Shadow of the Tomb Raider is a strikingly good-looking game. That’s not really a surprise as Tomb Raider, the first game in the series reboot, was widely praised as a visual showcase, and its sequel, Rise of the Tomb Raider, looked even better. The surprise comes when you dig into the details of what’s being shown on the screen. Overall, Shadow of the Tomb Raider looks better than its predecessors. However, Digital Foundry discovered that in some respects Rise of the Tomb Raider has better technical metrics.
Shadow’s resolution on the Xbox One S is fixed at 900p (1600 x 900). That’s a downgrade from Rise’s 1080p (1920 x 1080). In contrast, Shadow’s resolution on the base PS4 is fixed at 1080p, the same as Rise.
This might seem like a cause for concern, but Shadow adds a high-quality temporal anti-aliasing solution to the mix which wasn’t present in Rise and which compensates for the resolution difference to a large degree. In Digital Foundry’s opinion, the difference between the One S and PS4 versions is noticeable but not significant enough to be important. (If some technical terms are unfamiliar, check out this guide.)
The Xbox One X and PS4 Pro versions offer the choice between high frame-rate and high resolution modes. Resolution is fixed at 1080p on both consoles in the high frame-rate mode. In the high-resolution mode, the Pro uses checkerboard rendering to reach 1872p (3328 x 1872 or 75% of native 4K’s 3840 x 2160). The One X does better with a straight 2016p render (3584 x 2016, 87% of native 4K).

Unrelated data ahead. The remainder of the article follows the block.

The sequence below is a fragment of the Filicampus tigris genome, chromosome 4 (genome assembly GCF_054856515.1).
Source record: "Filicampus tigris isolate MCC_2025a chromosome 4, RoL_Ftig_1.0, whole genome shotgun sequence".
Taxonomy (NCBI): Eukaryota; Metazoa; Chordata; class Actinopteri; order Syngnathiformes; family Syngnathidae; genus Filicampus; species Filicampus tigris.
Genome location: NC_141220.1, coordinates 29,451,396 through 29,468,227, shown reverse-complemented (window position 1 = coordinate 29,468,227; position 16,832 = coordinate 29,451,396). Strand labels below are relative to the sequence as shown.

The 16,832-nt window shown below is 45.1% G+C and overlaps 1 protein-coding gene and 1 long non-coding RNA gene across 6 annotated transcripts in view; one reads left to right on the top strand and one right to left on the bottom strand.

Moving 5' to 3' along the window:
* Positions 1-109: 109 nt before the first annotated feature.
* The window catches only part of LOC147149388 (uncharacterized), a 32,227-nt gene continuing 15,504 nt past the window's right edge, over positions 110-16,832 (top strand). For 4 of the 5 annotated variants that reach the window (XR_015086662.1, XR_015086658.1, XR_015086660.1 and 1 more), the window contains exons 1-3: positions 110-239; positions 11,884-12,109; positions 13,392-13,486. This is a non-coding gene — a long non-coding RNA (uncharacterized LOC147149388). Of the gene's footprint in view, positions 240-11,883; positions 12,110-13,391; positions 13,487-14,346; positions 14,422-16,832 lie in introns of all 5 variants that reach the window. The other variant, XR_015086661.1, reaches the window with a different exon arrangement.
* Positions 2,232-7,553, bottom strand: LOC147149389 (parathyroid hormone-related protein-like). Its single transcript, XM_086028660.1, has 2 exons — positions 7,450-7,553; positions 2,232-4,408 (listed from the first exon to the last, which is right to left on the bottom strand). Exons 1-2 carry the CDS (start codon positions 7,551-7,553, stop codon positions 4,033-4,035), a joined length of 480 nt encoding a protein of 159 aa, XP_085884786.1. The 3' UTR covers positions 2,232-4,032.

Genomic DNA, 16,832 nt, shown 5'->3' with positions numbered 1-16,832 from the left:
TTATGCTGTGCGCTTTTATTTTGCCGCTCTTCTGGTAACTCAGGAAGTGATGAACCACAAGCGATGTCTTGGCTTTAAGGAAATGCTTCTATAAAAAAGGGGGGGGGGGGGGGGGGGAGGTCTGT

Shadow’s resolution falls short of Rise on both the Pro and the One X. The One X offered a mode that rendered Rise in full 4K while the Pro used checkerboard rendering to produce an approximation of native 4K.
While the resolution differences between the One X and the Pro are muted by Shadow’s refined temporal anti-aliasing, Digital Foundry notes that Shadow is markedly sharper and more detailed on the One X. Both of the high-powered consoles also benefit from 4K texture assets that are not used on the base consoles.
Keeping in mind that you may be watching compressed video on a screen that isn’t capable of displaying 4K, Digital Foundry and NX Gamer offer comparison videos so you can get at least a rough idea of the differences between the consoles.